J. Scott Applewhite, Associated Press
From left, Senate Majority Leader Mitch McConnell, R-Ky., Senate Finance Committee Chairman Orrin Hatch, R-Utah, Treasury Secretary Steven Mnuchin, and President Donald Trump's economic adviser Gary Cohn, make statements to reporters as work gets underway on the Senate's version of the GOP tax reform bill, on Capitol Hill in Washington, Thursday, Nov. 9, 2017.

SALT LAKE CITY — Sen. Orrin Hatch unveiled his plan Thursday to overhaul the nation's tax system, saying it could save middle-class families as much as $1,500 a year.

The Utah Republican said his Tax Cuts and Jobs Act would bring the outdated tax code into the 21st century and provide tax relief for hardworking people and small businesses. He said it would "unleash" the American economy, leading to more jobs, higher wages and greater investment at home.

Passing tax reform is more important now than ever, and the cost of doing nothing would be too much for Americans to bear, said Hatch, the chairman of the Senate Finance Committee.

"We have an historic opportunity to help, and that opportunity should not be squandered by anyone on either side of the aisle for cheap political points," he said on the Senate floor.

The measure includes a one-year delay in lowering the corporate tax rate, which would be cut from 35 percent to 20 percent. The White House and some Senate Republicans oppose the delay.

The proposal aligns with a tax reform framework the Finance Committee, the House Ways and Means Committee and Trump administration released in September that they say would broaden the tax base, close loopholes and grow the economy.

Estimates show the bill could save a family of four up to $1,500 a year, according to Hatch.

"Now, after nearly a decade of stagnant wages and sluggish economic growth, we finally have a president who is serious about working to ensure that we have a tax code that actually works for the American people," the senator said.

Hatch said he's confident the Senate and the House can produce a pro-growth tax reform package that provides relief for taxpayers.

But he acknowledged that Democratic election victories this week might complicate the tax reform push, according to the Washington Post.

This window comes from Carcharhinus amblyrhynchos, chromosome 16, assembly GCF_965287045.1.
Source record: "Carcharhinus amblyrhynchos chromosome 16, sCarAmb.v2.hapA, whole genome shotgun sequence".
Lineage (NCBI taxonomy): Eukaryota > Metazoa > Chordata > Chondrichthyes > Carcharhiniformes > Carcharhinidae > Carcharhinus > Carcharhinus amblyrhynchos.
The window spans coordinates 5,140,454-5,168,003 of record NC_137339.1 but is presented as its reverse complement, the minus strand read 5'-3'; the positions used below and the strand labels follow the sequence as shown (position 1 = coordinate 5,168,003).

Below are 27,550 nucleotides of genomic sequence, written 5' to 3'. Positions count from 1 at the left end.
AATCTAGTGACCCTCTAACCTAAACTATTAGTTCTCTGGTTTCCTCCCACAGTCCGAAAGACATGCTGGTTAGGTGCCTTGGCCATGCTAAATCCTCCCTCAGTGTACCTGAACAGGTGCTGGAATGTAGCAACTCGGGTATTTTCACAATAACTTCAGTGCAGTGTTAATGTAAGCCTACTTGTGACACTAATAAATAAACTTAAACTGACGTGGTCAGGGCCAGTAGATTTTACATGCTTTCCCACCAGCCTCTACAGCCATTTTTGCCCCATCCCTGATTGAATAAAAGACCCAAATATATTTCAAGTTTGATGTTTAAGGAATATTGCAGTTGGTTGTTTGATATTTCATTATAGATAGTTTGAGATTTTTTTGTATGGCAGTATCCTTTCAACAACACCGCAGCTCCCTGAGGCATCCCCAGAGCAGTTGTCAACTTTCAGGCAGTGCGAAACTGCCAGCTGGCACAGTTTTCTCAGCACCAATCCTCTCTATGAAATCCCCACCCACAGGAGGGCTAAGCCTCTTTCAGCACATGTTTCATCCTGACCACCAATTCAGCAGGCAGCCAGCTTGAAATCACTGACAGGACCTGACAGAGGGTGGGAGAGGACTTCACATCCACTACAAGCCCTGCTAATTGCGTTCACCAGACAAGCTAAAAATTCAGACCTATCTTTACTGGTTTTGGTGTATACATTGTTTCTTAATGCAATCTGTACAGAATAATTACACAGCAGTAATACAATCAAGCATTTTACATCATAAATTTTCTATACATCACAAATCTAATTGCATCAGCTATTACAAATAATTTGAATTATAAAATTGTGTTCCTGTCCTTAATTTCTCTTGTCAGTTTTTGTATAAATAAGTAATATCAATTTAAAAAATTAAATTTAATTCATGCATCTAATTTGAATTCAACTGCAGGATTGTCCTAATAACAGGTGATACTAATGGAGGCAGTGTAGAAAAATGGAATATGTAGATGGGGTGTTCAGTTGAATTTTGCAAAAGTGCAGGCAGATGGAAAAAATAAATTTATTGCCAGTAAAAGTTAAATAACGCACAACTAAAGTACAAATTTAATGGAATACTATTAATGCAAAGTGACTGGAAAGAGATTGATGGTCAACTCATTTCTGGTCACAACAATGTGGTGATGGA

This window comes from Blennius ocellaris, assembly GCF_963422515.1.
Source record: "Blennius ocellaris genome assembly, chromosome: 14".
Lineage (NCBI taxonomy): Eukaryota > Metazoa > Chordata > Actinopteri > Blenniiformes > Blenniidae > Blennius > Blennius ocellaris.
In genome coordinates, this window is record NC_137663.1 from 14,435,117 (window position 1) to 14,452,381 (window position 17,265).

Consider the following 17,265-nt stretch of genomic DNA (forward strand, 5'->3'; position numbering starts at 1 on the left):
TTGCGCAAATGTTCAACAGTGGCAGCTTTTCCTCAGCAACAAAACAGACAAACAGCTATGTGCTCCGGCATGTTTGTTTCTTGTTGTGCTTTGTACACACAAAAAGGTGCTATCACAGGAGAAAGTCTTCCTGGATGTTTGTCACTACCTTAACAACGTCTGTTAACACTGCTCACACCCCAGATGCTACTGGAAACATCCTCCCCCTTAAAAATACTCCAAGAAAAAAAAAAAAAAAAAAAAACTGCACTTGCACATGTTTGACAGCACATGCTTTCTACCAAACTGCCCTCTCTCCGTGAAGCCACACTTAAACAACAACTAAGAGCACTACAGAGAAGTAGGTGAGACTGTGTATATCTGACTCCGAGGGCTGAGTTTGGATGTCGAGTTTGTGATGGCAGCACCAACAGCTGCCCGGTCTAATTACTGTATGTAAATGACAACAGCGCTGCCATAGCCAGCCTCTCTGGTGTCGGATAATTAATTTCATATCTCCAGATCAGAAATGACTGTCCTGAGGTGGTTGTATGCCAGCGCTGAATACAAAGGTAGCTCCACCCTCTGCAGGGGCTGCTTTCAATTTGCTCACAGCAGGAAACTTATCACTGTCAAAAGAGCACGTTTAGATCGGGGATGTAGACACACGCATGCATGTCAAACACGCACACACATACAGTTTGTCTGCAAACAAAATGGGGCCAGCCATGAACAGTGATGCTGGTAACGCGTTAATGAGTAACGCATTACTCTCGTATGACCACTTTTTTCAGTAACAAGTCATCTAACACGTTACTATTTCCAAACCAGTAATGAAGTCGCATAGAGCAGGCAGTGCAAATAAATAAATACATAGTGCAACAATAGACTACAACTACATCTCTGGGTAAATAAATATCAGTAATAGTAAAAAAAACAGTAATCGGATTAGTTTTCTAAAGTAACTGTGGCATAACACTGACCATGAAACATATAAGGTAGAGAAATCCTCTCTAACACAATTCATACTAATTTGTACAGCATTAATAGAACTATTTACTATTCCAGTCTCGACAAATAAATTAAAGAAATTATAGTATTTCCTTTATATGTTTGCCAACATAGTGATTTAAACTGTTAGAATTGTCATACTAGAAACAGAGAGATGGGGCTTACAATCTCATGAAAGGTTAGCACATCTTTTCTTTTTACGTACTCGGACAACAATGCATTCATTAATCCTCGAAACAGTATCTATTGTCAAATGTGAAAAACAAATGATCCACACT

“I mean, it could, because the elections went against the Republicans,” Hatch said Wednesday.

Asked whether he is feeling pressure to tilt the tax plan’s benefits more toward the middle class, Hatch said, “I think we’ve been moving that way anyway.”

Hatch's plan lowers individual tax rates for low- and middle-income people by expanding the zero tax bracket and maintaining a 10 percent bracket, which he says would let taxpayers keep more money, make ends meet and save for retirement.

The bill would nearly double the standard deduction for individuals, married couples and single parents. It keeps the deduction for charitable contributions. It would also expand the child tax credit from $1,000 to $1,650.

Increasing the child tax credit is key to Utah GOP Sen. Mike Lee getting on board with any tax plan.

But he and Sen. Marco Rubio, R-Fla., say Hatch's proposal isn't enough. They say the best way to provide relief for working families is to expand the child tax credit to $2,000

39 comments on this story

"The Senate is not going to pass a bill that isn’t clearly pro-family, so we look forward to working with our colleagues to get there," Lee and Rubio said in a joint statement.

Also Thursday, Politico reported that a new version of the House Republican tax overhaul bill does not include a repeal of the Obamacare individual mandate. President Donald Trump has pressed for the provision as a way to undo the Affordable Care Act and to help pay for tax cuts.

But an amendment released by House Ways and Means Chairman Kevin Brady, R-Texas, does not include it, nor does the Senate bill.